Professional News
Multidisciplinary Team to Study Controversial Skin Disorder
Psychiatric News
Volume 43 Number 7 page 17-17

During the past several years, a mysterious skin disease called morgellons has attracted national attention. Patients with it report unusual dermatological symptoms, cognitive impairments, mood disturbances, and sometimes paranoia and suicide attempts in later stages of the illness (see Psychiatry, Dermatology Need Meeting of Minds for more on research involving psychiatric and dermataological illnesses.) Case reports and conjecture by some psychiatrists, dermatologists, and researchers suggest that morgellons may be a delusional parasitosis, the result of Lyme disease, or perhaps the result of another infectious agent (Psychiatric News, December 15, 2006). "Whatever morgellons is, it is something very different and unique and should be considered a condition needing further study," Robert Bransfield, M.D., a Red Bank, N.J., psychiatrist, asserted in a June 1, 2007, letter to Psychiatric News.

Such a study is now being launched, the Centers for Disease Control and Prevention (CDC) announced on january 16. It was designed by the CDC with the help of a multidisciplinary task force of experts in infectious diseases, chronic diseases, environmental health, pathology, epidemiology, and mental health. It is headed by CDC medical epidemiologist Michele Pearson, M.D., and is being funded by the CDC. In addition, pathologists at the armed Forces Pathology Institute will assist in the study, as will researchers at Kaiser Permanente Northern California, an HMO.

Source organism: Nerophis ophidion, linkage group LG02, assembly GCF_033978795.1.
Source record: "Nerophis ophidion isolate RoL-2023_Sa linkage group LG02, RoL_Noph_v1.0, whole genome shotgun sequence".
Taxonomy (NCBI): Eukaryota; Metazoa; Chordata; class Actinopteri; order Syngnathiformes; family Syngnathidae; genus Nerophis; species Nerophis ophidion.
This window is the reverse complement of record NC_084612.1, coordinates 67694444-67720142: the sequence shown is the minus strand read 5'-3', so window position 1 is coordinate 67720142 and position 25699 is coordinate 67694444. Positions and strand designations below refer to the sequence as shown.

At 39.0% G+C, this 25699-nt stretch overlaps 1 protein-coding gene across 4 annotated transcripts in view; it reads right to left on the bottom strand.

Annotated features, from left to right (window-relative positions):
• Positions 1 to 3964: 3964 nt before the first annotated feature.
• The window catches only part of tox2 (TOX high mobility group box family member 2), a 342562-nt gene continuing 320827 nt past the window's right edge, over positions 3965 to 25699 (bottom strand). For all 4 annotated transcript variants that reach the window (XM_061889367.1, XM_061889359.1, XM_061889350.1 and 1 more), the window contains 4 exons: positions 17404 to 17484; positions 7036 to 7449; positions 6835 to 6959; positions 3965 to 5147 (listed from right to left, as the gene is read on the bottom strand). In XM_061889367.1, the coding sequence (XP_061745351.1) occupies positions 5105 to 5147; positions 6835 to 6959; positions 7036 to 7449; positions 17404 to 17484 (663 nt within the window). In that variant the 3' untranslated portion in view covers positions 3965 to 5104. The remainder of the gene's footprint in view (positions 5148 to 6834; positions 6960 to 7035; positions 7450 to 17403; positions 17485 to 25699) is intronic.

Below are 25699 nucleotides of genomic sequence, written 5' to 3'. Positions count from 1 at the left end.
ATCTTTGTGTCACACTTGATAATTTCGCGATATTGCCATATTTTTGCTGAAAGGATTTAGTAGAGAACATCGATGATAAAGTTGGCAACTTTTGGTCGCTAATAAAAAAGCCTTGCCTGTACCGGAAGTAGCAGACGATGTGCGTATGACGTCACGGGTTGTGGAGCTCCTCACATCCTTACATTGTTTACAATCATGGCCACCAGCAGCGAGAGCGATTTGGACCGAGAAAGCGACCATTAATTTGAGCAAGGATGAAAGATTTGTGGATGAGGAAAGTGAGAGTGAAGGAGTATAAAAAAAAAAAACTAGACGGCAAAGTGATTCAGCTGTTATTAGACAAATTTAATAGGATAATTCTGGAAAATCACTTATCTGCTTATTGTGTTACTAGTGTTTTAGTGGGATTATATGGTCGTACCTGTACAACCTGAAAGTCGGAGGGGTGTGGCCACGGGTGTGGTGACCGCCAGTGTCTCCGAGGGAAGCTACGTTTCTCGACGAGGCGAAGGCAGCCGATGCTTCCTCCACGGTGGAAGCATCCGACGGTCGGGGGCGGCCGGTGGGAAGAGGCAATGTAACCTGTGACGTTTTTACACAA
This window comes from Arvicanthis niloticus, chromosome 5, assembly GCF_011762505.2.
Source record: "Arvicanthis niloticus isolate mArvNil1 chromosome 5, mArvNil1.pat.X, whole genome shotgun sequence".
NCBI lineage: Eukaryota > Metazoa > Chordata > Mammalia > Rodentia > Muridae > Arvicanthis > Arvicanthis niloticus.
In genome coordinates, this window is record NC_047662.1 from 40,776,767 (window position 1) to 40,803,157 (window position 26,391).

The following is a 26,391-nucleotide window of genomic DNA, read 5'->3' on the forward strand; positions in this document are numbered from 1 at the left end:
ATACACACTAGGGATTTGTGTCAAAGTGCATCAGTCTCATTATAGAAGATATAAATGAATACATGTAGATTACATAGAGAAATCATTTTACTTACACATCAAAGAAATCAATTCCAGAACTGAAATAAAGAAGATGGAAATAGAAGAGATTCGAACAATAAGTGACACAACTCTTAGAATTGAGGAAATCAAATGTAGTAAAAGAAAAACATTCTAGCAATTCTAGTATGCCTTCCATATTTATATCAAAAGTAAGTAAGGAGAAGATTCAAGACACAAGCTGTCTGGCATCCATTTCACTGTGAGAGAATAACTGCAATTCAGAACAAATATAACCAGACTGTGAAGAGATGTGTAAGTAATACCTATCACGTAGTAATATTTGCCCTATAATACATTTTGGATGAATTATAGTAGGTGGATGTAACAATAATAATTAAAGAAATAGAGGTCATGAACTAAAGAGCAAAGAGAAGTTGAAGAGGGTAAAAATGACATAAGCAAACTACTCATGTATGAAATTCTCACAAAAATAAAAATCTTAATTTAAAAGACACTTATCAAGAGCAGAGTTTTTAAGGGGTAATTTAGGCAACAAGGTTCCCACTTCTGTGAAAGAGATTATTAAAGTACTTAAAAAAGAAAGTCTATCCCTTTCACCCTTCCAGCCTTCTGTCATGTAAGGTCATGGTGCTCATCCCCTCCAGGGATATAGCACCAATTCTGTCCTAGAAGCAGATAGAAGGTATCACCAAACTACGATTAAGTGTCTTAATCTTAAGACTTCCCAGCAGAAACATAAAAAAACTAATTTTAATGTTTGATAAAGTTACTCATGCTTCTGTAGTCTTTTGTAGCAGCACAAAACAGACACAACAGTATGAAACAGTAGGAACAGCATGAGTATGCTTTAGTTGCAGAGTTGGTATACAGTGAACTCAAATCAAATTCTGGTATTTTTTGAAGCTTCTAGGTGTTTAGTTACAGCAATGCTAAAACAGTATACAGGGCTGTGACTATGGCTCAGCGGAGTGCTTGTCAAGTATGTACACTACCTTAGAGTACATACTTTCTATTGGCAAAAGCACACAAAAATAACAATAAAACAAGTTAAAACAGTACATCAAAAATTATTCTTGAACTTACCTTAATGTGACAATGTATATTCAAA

Subjects for the study will, for a couple of reasons, be drawn from Kaiser Permanente Northern California's membership base. First, numerous cases of morgellons have been reported in Northern California, so Kaiser Permanente Northern California's membership undoubtedly includes a number of people with morgellons. Second, the HMO maintains electronic medical records for all its members; thus these records should make it easy for the investigators to identify members who have morgellons and who might be willing to participate in the study.

Once subjects have been recruited for the study, detailed information will be collected about them and their condition. They will also undergo a general medical examination, mental health examination, dermatologic examination, skin biopsies, and blood tests.

In addition to getting a much better idea of how many people have morgellons, researchers participating in the study hope to learn more about the kinds of people affected, the symptoms they experience, and factors that may contribute to their illness.

"We earnestly want to learn more about this unexplained illness, which impacts the lives of those who suffer from it," Pearson said in a press statement. "Those who suffer have questions, and we want to help them."

The study may take a year or longer to complete. Results will be published in either the CDC's Morbidity and Mortality Weekly Report or in a peer-reviewed scientific journal.

More details about the CDC study are posted at<www.cdc.gov/unexplaineddermopathy>.

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